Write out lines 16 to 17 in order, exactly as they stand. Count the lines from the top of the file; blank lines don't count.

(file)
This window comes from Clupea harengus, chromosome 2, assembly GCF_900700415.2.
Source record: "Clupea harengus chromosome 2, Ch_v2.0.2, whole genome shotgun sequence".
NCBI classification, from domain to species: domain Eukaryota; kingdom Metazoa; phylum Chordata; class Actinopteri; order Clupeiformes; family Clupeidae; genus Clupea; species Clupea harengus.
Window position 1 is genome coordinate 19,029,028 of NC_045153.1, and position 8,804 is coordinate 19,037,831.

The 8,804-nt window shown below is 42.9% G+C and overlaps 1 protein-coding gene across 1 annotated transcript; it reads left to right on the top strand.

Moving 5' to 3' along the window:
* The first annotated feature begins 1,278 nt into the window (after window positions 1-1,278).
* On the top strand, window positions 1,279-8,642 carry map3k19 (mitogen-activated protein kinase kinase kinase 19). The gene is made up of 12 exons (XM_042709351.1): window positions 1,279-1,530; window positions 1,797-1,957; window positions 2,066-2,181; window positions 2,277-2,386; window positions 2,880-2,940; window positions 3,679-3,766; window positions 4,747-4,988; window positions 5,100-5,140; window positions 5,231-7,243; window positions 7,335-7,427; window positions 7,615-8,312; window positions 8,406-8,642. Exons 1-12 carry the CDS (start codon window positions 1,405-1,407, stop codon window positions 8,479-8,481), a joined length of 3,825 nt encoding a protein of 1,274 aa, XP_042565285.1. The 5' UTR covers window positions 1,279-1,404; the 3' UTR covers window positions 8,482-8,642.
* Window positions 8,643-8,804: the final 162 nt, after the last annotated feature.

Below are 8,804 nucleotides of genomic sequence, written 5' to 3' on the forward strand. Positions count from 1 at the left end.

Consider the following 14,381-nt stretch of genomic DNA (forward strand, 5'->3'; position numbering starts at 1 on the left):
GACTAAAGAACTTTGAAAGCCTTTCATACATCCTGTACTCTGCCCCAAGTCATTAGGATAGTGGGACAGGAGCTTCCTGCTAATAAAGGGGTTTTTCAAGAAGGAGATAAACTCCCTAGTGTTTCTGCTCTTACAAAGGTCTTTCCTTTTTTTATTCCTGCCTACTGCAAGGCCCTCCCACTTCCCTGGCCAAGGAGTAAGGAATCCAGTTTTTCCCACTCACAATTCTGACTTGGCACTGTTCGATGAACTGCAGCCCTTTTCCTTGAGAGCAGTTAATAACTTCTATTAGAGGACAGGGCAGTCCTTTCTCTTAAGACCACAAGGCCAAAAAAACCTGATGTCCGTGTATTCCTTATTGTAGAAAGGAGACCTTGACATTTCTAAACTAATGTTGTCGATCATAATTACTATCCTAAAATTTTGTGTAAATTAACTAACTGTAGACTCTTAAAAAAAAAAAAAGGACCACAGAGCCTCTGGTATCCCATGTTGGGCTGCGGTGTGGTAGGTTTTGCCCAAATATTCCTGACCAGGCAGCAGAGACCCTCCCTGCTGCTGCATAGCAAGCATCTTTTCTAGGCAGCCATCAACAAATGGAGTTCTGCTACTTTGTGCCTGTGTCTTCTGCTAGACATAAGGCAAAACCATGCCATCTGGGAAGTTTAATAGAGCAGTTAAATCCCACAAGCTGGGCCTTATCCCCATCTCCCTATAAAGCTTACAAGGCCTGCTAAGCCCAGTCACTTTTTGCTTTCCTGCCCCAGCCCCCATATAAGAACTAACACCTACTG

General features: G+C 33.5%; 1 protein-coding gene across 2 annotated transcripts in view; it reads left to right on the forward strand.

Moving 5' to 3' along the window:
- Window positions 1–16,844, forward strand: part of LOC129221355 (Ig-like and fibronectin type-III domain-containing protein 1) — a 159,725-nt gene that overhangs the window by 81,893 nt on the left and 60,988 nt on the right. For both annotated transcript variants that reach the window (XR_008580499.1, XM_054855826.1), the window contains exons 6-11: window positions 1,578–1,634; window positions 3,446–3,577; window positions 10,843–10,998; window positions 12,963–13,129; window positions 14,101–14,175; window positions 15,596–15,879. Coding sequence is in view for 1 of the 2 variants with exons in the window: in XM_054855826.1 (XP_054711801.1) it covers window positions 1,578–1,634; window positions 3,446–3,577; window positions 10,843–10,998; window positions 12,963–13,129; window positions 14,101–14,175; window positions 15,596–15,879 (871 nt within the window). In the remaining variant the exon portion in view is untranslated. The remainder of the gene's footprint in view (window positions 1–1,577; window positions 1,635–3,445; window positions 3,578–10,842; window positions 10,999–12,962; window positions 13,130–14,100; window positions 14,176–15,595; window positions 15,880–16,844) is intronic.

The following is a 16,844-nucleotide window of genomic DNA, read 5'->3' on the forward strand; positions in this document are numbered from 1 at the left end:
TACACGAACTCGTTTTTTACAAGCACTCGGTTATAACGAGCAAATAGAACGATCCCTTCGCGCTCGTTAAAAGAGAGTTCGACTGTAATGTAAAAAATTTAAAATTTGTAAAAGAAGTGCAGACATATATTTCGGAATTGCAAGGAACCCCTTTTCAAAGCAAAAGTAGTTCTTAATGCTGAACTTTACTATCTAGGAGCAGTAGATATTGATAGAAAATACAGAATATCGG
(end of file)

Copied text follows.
The following is a 16,844-nucleotide window of genomic DNA, read 5'->3' on the forward strand; positions in this document are numbered from 1 at the left end:
TACACGAACTCGTTTTTTACAAGCACTCGGTTATAACGAGCAAATAGAACGATCCCTTCGCGCTCGTTAAAAGAGAGTTCGACTGTAATGTAAAAAATTTAAAATTTGTAAAAGAAGTGCAGACATATATTTCGGAATTGCAAGGAACCCCTTTTCAAAGCAAAAGTAGTTCTTAATGCTGAACTTTACTATCTAGGAGCAGTAGATATTGATAGAAAATACAGAATATCGG